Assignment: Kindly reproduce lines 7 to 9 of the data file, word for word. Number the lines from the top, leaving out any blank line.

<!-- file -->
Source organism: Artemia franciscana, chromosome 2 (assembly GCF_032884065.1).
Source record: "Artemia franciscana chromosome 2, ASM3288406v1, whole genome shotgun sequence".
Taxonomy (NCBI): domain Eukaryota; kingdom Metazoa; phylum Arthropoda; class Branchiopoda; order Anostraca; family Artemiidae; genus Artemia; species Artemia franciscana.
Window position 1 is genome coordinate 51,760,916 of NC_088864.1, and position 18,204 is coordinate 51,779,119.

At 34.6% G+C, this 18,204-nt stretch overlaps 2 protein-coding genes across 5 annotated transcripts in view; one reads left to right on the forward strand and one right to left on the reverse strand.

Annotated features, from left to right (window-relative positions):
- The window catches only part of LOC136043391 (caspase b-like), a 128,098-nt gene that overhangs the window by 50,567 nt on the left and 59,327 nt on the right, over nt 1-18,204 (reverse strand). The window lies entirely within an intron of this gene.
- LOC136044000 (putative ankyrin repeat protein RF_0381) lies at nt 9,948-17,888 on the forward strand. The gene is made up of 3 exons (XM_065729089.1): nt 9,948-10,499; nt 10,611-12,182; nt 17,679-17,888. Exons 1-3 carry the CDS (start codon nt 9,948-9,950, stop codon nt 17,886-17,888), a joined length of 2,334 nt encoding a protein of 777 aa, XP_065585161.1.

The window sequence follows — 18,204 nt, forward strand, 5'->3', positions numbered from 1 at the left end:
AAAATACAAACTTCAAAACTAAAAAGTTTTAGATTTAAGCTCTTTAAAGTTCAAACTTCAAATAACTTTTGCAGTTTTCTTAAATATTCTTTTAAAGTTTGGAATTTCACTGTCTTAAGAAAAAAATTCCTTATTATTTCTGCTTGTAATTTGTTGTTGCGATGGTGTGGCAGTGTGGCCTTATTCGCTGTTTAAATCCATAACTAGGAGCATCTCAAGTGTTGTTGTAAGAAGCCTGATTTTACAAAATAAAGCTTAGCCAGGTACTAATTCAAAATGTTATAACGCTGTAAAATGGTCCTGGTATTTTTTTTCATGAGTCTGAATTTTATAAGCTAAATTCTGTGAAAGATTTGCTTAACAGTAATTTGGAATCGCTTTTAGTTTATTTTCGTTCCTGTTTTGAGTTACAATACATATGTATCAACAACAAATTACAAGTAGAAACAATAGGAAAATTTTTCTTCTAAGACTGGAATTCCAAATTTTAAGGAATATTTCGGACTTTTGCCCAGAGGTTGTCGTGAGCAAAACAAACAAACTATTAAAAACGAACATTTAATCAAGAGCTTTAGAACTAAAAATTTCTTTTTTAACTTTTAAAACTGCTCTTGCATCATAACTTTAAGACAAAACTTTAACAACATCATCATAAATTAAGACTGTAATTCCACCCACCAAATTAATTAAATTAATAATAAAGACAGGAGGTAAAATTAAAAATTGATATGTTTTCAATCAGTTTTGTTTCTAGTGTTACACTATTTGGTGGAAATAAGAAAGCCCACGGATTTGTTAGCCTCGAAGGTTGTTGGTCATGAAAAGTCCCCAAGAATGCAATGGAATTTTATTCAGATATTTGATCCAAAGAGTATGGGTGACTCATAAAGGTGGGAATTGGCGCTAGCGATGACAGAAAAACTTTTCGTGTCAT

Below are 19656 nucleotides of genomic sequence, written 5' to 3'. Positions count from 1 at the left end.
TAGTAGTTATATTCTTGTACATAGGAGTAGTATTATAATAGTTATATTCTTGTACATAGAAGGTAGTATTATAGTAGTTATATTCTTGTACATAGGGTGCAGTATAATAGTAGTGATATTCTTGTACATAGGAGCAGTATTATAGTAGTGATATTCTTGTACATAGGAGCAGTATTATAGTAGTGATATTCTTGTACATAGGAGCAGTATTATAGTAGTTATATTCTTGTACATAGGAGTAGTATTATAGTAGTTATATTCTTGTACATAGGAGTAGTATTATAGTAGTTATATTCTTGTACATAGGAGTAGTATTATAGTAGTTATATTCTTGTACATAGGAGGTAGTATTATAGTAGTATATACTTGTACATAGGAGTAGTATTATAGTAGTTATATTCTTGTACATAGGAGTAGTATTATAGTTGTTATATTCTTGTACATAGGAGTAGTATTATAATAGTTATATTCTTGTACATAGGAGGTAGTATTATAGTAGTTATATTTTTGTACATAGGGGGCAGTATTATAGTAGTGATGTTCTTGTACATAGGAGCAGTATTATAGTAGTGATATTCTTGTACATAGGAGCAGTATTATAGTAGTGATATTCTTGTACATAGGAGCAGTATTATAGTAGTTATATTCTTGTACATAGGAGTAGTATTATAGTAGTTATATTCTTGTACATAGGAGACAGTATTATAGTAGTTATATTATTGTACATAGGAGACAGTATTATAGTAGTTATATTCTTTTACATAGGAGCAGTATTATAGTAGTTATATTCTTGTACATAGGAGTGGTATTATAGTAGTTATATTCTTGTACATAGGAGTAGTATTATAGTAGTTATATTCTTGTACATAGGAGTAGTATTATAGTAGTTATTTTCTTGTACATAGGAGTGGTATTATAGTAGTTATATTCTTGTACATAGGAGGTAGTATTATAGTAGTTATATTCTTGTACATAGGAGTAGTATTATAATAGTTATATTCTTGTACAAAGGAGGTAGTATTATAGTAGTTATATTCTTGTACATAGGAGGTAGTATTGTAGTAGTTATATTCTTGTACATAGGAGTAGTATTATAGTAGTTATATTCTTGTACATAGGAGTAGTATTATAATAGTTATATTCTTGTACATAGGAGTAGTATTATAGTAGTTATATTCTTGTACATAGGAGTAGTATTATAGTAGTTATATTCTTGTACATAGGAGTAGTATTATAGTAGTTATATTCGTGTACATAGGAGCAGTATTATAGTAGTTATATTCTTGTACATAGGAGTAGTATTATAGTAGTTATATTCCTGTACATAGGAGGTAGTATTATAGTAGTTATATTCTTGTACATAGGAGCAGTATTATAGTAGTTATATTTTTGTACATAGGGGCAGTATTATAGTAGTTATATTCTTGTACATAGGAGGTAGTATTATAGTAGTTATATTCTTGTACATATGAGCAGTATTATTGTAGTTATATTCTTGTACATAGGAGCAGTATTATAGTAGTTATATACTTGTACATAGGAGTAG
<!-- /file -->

- The window catches only part of LOC136043391 (caspase b-like), a 128,098-nt gene that overhangs the window by 50,567 nt on the left and 59,327 nt on the right, over nt 1-18,204 (reverse strand). The window lies entirely within an intron of this gene.
- LOC136044000 (putative ankyrin repeat protein RF_0381) lies at nt 9,948-17,888 on the forward strand. The gene is made up of 3 exons (XM_065729089.1): nt 9,948-10,499; nt 10,611-12,182; nt 17,679-17,888. Exons 1-3 carry the CDS (start codon nt 9,948-9,950, stop codon nt 17,886-17,888), a joined length of 2,334 nt encoding a protein of 777 aa, XP_065585161.1.

The window sequence follows — 18,204 nt, forward strand, 5'->3', positions numbered from 1 at the left end: